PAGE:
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Normal Variations

When performing an assessment of the female genital tract, it is essential not just to understand the appearance of the normal anatomy, but also the normal variations of this anatomy that may occur. When these normal variations are identified, they may sometimes require treatment to improve quality of life, and this eChapter identifies and describes the most common normal variations of the female genital tract, provides criteria for diagnosis and outlines the preferred treatment of these variations.

In the first section of the eChapter, the author describes four normal variations of the vulva. The first, Fordyce spots require no treatment but may generate confusion during the diagnostic phase for the inexperienced clinician. The second, the large labia majora rarely requires treatment, but women in which it is manifest may request surgical reduction for cosmetic reasons, or because the anatomy causes discomfort whilst walking. Vestibular papillomas once again are a normal variation to the anatomy, but the ability to distinguish them is crucial as they can be mistaken for genital warts and treated inappropriately. Finally, labial adhesions in infancy are discussed.

The next section focuses on normal variations of the vagina and describes two common findings. The first is normal physiological discharge, and although treatment is not normally required, the importance of excluding more sinister causes is emphasised by the author. The second is a comprehensive examination of estrogen deficiency, and photographs are used to show it’s atrophic effects on the vagina. Management options such as estogen replacement are discussed, and the author emphasises the importance of considering the inclusion of psychosexual counselling as an important contribution to the treatment program.

This eChapter forms part of the Ausmed publication The Vulva and Vaginal Manual, edited by Graeme Dennerstein, James Scurry, John Brenan, David Allen and Maria-Grazia Marin. A richly illustrated and comprehensive guide to the identification and treatment of over 275 vulvovaginal diseases The Vulva and Vaginal Manual is an invaluable resource especially suitable for:

  • Gynecologists
  • Dermatologists
  • General Practitioners
  • Obstetricians
  • Midwives
  • General nurses
  • Practice nurses
  • Nurse Practitioners

There are also 14 additional eChapters from The Vulva and Vaginal Manual available for members to download from the Ausmed website. Subscription also entitles members to access the full range of resources that compliment and build upon the material described within The Vulva and Vaginal Manual, including a richly populated catalogue of Audio Lectures, Fast Facts and Video Learning Activities on the topics of gynecology, obstetrics, oncology, women’s health and a wide range of other healthcare topics. Both members and non-subscribers alike may also purchase a hard copy of this book of from the Ausmed Education Online Bookstore, along with hard copies of the complimentary publication Gynecological Cancer Care: A Guide to Practice.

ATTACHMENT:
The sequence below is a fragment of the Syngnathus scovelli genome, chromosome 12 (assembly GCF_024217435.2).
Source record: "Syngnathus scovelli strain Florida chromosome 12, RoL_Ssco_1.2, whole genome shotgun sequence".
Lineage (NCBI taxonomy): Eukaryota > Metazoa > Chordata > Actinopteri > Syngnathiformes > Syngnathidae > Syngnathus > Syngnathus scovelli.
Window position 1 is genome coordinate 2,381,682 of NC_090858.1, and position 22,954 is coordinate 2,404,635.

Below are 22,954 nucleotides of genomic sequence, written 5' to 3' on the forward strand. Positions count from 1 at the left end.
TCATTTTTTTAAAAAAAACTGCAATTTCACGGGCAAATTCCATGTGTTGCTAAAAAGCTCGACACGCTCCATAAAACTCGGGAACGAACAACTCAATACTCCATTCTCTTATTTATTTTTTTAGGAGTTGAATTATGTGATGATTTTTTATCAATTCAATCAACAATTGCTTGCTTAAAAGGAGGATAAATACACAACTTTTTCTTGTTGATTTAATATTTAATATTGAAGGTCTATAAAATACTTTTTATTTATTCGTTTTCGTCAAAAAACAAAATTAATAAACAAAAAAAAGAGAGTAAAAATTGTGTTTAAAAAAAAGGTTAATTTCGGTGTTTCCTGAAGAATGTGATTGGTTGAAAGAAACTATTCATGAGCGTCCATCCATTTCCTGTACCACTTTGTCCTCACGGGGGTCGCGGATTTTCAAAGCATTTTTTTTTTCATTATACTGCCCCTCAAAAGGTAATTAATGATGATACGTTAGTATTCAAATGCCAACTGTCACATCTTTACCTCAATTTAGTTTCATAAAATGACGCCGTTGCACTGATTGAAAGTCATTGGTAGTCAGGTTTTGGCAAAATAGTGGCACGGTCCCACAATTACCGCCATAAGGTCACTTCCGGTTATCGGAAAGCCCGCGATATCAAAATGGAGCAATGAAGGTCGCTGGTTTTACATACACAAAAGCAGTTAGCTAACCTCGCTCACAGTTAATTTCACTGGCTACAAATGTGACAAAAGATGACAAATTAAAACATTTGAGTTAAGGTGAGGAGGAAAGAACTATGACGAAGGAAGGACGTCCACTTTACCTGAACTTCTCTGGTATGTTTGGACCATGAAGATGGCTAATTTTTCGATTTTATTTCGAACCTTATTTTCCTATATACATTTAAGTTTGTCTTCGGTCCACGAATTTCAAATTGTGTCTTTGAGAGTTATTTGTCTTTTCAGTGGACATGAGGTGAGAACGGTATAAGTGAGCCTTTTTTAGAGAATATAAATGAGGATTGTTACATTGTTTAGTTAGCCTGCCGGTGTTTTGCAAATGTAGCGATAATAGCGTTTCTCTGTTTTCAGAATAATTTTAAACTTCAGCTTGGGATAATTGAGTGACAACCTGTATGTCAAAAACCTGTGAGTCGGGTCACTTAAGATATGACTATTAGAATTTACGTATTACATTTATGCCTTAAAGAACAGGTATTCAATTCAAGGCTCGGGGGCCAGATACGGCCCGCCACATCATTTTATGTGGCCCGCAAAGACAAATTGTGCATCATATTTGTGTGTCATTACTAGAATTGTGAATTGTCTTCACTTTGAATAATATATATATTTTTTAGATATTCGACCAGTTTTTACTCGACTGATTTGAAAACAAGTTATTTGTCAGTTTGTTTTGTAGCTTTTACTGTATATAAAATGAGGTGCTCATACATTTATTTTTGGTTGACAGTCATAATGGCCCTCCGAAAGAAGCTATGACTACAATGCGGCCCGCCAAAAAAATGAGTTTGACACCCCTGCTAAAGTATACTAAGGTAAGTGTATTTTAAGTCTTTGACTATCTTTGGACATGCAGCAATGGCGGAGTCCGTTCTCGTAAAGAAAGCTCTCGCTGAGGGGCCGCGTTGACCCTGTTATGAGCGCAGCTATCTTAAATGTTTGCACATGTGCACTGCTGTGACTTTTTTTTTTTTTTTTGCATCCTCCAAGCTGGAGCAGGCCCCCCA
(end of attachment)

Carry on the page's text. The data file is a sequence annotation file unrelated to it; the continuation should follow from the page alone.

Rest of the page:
Contents include

  • Fordyce spots, oversized labia minora and vestibular papillomatosis
  • Labial adhesions in infancy
  • The effect of estrogen deficiency on the vaginal epithelium
  • Vaginal discharges
  • Clinical features, diagnosis and treatment of normal variations of the vulva and vagina
  • Illustrative photographs of all normal variations discussed in the eChapter.
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Author / Editor Biographies

John Brenan is a dermatologist practicing in Melbourne. He is a past President of the Australian College of Dermatology, consultant dermatologist to the Mercy Hospital for Women and the original dermatologist for the Dermogynaecology Clinic.
David Allen is a certified gynaecological oncologist practicing at the Mercy Hospital for Women and the Peter MacCallum Cancer Centre, East Melbourne. He is an Associate Professor in the Department of Surgery at the University of Melbourne.
James Scurry is one of Australia's leading gynaecological pathologists. He is a pathologist in Newcastle, New South Wales.
Dr Dennerstein is an Obstetrician and Gynaecologist with medical expertise in the health of the vulva and vagina. He is the former Head of the Dermo-gynaecology Clinic at The Mercy Hospital for Women and co-author of the book entitled: The Vulva and Vagina Manual. He has lectured extensively on this topic, both internationally and nationally. Graeme has extensive experience in family planning and reproductive health. In 1971 he established the Family Planning and Infertility Clinic at the Western General Hospital in Melbourne, serving as its director until 1986. From 1980 to 1989 he was the ...
Grazia Marin is a psychologist in private practice in Melbourne and past committee member and Education Officer of the Victorian Psychosexual Society. She is also a member of the International Society for the Study of Vulvovaginal Diseases and is serving on its Patient Education and Sexual Difficulties committees.

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